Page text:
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Occupational Fraud Checklist

Nov 16, 2021

While occupational fraud is not entirely preventable, there are certain things organizations can do to mitigate their losses:

  • Be aware of what causes people to commit fraud; in order for fraud to occur, what is called the Fraud Triangle must be present:
    • Motivation – the need for more money to pay bills, go on vacations, etc.
    • Opportunity – lack of controls can provide perpetrators with the opportunity to steal and commit other types of fraud
    • Rationalization – the mental process perpetrators go through to justify their crimes, i.e., “I’m the hardest working employee here so it’s okay if I dip into the jar.”

When all three of these are present, potential perpetrators are able to self-justify and commit their schemes.

  • Be mindful of the presence of “red flags” that may indicate that fraud is being committed:
    • Employees buying uncommon and expensive items and exhibiting lifestyles incongruous with compensation levels.
    • Employees repeatedly refusing to take time off or change shifts.
    • Employees repeatedly asking to work outside of regular business hours or sharing tasks with others.
    • Employee behavioral changes.
    • Employees being unusually close to vendors or other employees, particularly when paired with refusing to change hours.
    • Management decisions driven by a single person without rationalization.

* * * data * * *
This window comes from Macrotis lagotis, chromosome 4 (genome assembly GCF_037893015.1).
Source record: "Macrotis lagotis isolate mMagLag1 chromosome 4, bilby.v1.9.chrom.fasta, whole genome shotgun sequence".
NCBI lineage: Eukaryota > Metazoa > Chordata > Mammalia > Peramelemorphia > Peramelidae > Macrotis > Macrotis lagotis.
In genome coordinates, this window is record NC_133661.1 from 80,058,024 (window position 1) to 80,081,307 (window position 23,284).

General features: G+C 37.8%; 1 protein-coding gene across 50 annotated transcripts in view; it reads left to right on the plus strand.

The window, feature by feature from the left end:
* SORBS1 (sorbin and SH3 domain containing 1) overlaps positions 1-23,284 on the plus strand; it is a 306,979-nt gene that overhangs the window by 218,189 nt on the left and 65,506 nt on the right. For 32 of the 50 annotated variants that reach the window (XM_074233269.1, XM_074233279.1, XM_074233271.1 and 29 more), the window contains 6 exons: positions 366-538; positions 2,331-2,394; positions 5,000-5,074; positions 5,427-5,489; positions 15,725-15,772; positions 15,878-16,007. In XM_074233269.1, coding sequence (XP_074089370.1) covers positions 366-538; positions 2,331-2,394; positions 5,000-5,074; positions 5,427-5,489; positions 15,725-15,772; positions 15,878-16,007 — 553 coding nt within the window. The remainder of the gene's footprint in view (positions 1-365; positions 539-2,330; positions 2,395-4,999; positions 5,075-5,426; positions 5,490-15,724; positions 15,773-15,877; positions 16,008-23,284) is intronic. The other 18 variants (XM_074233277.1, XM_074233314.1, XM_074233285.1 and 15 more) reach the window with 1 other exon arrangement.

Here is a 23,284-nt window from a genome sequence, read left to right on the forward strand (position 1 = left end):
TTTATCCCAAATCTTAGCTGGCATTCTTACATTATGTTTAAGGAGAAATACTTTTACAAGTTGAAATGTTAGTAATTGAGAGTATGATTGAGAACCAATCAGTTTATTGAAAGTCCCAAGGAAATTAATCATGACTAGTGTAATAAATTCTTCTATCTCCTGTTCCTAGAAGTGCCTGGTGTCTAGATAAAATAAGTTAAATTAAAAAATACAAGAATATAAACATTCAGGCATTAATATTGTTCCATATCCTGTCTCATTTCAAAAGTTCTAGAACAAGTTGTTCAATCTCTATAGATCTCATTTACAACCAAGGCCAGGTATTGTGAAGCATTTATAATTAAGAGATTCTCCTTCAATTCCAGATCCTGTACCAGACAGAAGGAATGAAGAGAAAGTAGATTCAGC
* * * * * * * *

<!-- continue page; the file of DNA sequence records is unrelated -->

• Weak internal control environment, creating opportunity.
    • Frequent changes in bank accounts.
    • Frequent changes in auditors.
    • Reluctance to cooperate with auditors.
    • Missing documents.
    • Irregular expense reimbursements.
    • Suspicious financials.

What can you do to proactively limit, mitigate, or even prevent occupational fraud? Follow a few simple steps, including:

  • Creating a positive work environment and tone from the top, encouraging employees to do their best but making it clear fraud will not be tolerated.
  • Training both employees and management in anti-fraud to make it clear what constitutes fraud.
  • Creating clear reporting methods, such as hotlines, web forms, or in-person formal reporting.
  • Hiring strong internal and external auditors.
  • Establishing a multi-step review process for financials to ensure one or more employee(s) cannot commit fraud via manipulation.
  • Practicing diligent hiring, running background checks when applicable and watching potential employees for red flags described above.
  • Trusting your gut and using common sense; if something feels off, it often is. If not, then it’s worth the peace of mind to go through a review process.

Occupational fraud can be daunting to think about and can cause a business great financial and emotional stress. By following these steps, organizations can protect their assets and create a positive working environment for all persons involved.

For more information on fraud detection and prevention, visit our fraud knowledge center, The Forensic File.

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